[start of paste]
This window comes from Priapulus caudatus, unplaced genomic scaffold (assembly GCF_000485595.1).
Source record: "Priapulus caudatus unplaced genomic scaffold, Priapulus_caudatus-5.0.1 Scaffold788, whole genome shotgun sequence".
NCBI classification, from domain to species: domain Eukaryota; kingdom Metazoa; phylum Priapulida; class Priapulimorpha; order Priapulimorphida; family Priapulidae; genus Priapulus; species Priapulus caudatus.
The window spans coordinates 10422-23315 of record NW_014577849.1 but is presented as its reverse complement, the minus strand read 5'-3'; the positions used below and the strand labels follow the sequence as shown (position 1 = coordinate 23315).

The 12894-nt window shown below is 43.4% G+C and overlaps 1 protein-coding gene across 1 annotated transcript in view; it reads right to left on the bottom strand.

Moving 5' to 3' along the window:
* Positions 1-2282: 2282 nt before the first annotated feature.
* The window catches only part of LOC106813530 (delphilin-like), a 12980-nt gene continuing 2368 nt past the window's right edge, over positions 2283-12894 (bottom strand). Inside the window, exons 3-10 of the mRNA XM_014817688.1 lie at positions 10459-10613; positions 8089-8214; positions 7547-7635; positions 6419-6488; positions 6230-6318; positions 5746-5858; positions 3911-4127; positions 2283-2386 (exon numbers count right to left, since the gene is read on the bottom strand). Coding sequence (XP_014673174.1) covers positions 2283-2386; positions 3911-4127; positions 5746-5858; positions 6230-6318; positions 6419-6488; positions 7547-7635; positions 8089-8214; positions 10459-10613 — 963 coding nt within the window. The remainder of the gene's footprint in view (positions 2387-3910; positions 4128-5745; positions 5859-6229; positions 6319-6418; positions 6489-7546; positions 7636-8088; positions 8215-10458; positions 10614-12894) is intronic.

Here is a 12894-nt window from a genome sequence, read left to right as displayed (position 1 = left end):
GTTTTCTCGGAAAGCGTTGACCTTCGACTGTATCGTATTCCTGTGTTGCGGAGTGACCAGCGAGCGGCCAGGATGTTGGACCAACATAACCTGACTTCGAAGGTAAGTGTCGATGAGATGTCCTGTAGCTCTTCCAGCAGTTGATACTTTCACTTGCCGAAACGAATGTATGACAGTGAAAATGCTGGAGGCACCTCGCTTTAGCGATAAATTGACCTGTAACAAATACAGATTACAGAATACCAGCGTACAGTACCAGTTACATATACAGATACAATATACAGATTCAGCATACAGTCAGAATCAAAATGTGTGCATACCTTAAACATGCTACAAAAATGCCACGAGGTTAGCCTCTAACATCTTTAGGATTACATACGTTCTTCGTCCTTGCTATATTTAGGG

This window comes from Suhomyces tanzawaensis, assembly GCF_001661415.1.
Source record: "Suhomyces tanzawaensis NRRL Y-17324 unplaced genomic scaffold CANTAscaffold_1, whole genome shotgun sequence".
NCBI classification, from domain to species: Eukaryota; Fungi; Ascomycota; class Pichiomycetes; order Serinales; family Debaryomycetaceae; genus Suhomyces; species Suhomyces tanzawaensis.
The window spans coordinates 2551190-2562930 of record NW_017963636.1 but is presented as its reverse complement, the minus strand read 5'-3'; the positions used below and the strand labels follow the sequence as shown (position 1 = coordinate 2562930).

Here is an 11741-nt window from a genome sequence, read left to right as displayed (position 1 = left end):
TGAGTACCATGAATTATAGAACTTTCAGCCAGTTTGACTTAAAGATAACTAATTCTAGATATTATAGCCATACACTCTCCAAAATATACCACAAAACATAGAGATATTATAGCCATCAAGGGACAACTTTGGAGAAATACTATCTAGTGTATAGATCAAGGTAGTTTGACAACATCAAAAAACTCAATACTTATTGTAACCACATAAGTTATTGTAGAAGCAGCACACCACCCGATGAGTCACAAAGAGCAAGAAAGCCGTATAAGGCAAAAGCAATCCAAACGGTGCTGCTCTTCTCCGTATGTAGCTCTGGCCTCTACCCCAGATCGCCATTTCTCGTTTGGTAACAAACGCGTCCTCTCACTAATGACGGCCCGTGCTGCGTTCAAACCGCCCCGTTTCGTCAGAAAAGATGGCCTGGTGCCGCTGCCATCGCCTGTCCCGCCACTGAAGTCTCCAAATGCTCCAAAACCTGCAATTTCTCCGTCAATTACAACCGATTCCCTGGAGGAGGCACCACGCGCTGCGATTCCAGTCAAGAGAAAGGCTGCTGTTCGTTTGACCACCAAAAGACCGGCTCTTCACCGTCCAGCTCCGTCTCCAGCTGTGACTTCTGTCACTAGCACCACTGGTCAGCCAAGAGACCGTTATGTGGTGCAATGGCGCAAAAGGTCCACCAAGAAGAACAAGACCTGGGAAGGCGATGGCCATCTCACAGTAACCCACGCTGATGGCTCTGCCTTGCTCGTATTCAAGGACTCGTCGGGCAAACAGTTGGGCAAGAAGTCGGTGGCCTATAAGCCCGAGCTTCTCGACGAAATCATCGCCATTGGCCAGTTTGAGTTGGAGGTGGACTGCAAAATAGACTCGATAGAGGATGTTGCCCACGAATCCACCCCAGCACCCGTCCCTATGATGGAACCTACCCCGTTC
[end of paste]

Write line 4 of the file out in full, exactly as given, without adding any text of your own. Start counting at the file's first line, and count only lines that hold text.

The window spans coordinates 10422-23315 of record NW_014577849.1 but is presented as its reverse complement, the minus strand read 5'-3'; the positions used below and the strand labels follow the sequence as shown (position 1 = coordinate 23315).